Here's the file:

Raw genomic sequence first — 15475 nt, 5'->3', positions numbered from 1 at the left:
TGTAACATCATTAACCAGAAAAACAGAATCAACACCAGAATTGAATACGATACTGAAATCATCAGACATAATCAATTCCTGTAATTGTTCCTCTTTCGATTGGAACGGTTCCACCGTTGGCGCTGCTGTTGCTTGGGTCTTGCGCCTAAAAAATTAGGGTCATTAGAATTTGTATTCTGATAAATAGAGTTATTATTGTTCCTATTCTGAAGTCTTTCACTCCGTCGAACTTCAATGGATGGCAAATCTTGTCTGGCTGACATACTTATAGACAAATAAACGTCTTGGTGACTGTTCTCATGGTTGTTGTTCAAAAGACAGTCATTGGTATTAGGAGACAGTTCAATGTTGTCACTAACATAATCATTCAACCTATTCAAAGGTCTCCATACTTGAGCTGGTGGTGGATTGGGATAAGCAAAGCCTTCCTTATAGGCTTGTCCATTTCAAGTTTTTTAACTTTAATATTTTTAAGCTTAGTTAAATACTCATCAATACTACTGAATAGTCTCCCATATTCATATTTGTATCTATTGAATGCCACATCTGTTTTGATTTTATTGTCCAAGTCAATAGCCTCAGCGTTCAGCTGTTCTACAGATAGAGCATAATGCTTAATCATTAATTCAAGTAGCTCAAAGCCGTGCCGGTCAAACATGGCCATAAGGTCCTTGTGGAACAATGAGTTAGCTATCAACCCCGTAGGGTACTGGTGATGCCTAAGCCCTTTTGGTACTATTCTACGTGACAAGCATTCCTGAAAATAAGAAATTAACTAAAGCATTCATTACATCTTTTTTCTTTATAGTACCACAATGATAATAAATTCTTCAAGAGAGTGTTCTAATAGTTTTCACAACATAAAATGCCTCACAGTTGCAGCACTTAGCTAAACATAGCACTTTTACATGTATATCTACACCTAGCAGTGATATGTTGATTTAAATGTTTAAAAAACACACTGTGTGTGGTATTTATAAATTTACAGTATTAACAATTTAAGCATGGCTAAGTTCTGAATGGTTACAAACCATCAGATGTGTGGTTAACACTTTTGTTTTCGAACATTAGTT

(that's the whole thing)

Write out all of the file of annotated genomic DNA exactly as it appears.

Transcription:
Raw genomic sequence first — 15475 nt, 5'->3', positions numbered from 1 at the left:
TGTAACATCATTAACCAGAAAAACAGAATCAACACCAGAATTGAATACGATACTGAAATCATCAGACATAATCAATTCCTGTAATTGTTCCTCTTTCGATTGGAACGGTTCCACCGTTGGCGCTGCTGTTGCTTGGGTCTTGCGCCTAAAAAATTAGGGTCATTAGAATTTGTATTCTGATAAATAGAGTTATTATTGTTCCTATTCTGAAGTCTTTCACTCCGTCGAACTTCAATGGATGGCAAATCTTGTCTGGCTGACATACTTATAGACAAATAAACGTCTTGGTGACTGTTCTCATGGTTGTTGTTCAAAAGACAGTCATTGGTATTAGGAGACAGTTCAATGTTGTCACTAACATAATCATTCAACCTATTCAAAGGTCTCCATACTTGAGCTGGTGGTGGATTGGGATAAGCAAAGCCTTCCTTATAGGCTTGTCCATTTCAAGTTTTTTAACTTTAATATTTTTAAGCTTAGTTAAATACTCATCAATACTACTGAATAGTCTCCCATATTCATATTTGTATCTATTGAATGCCACATCTGTTTTGATTTTATTGTCCAAGTCAATAGCCTCAGCGTTCAGCTGTTCTACAGATAGAGCATAATGCTTAATCATTAATTCAAGTAGCTCAAAGCCGTGCCGGTCAAACATGGCCATAAGGTCCTTGTGGAACAATGAGTTAGCTATCAACCCCGTAGGGTACTGGTGATGCCTAAGCCCTTTTGGTACTATTCTACGTGACAAGCATTCCTGAAAATAAGAAATTAACTAAAGCATTCATTACATCTTTTTTCTTTATAGTACCACAATGATAATAAATTCTTCAAGAGAGTGTTCTAATAGTTTTCACAACATAAAATGCCTCACAGTTGCAGCACTTAGCTAAACATAGCACTTTTACATGTATATCTACACCTAGCAGTGATATGTTGATTTAAATGTTTAAAAAACACACTGTGTGTGGTATTTATAAATTTACAGTATTAACAATTTAAGCATGGCTAAGTTCTGAATGGTTACAAACCATCAGATGTGTGGTTAACACTTTTGTTTTCGAACATTAGTT